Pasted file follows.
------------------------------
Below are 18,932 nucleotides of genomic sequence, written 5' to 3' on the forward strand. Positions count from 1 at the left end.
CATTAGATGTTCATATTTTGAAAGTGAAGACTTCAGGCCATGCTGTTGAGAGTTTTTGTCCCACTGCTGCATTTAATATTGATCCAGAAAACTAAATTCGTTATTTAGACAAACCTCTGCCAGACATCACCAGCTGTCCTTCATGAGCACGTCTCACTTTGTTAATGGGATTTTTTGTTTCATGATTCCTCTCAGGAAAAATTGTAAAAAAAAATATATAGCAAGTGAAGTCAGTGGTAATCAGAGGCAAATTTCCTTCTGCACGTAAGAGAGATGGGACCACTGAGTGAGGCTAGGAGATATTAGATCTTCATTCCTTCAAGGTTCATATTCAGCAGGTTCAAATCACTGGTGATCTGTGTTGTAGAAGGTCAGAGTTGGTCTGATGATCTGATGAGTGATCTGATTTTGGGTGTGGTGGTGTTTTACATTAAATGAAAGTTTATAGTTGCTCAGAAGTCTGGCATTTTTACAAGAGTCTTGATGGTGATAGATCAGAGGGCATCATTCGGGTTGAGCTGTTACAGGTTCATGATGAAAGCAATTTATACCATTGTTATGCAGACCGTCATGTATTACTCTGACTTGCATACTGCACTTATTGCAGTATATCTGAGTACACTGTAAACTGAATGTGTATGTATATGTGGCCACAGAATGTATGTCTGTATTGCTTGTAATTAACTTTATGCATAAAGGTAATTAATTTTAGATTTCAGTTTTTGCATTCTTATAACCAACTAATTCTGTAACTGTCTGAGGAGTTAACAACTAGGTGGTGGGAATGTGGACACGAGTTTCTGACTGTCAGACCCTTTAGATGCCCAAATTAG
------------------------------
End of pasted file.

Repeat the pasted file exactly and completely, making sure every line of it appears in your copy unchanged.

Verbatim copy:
Below are 18,932 nucleotides of genomic sequence, written 5' to 3' on the forward strand. Positions count from 1 at the left end.
CATTAGATGTTCATATTTTGAAAGTGAAGACTTCAGGCCATGCTGTTGAGAGTTTTTGTCCCACTGCTGCATTTAATATTGATCCAGAAAACTAAATTCGTTATTTAGACAAACCTCTGCCAGACATCACCAGCTGTCCTTCATGAGCACGTCTCACTTTGTTAATGGGATTTTTTGTTTCATGATTCCTCTCAGGAAAAATTGTAAAAAAAAATATATAGCAAGTGAAGTCAGTGGTAATCAGAGGCAAATTTCCTTCTGCACGTAAGAGAGATGGGACCACTGAGTGAGGCTAGGAGATATTAGATCTTCATTCCTTCAAGGTTCATATTCAGCAGGTTCAAATCACTGGTGATCTGTGTTGTAGAAGGTCAGAGTTGGTCTGATGATCTGATGAGTGATCTGATTTTGGGTGTGGTGGTGTTTTACATTAAATGAAAGTTTATAGTTGCTCAGAAGTCTGGCATTTTTACAAGAGTCTTGATGGTGATAGATCAGAGGGCATCATTCGGGTTGAGCTGTTACAGGTTCATGATGAAAGCAATTTATACCATTGTTATGCAGACCGTCATGTATTACTCTGACTTGCATACTGCACTTATTGCAGTATATCTGAGTACACTGTAAACTGAATGTGTATGTATATGTGGCCACAGAATGTATGTCTGTATTGCTTGTAATTAACTTTATGCATAAAGGTAATTAATTTTAGATTTCAGTTTTTGCATTCTTATAACCAACTAATTCTGTAACTGTCTGAGGAGTTAACAACTAGGTGGTGGGAATGTGGACACGAGTTTCTGACTGTCAGACCCTTTAGATGCCCAAATTAG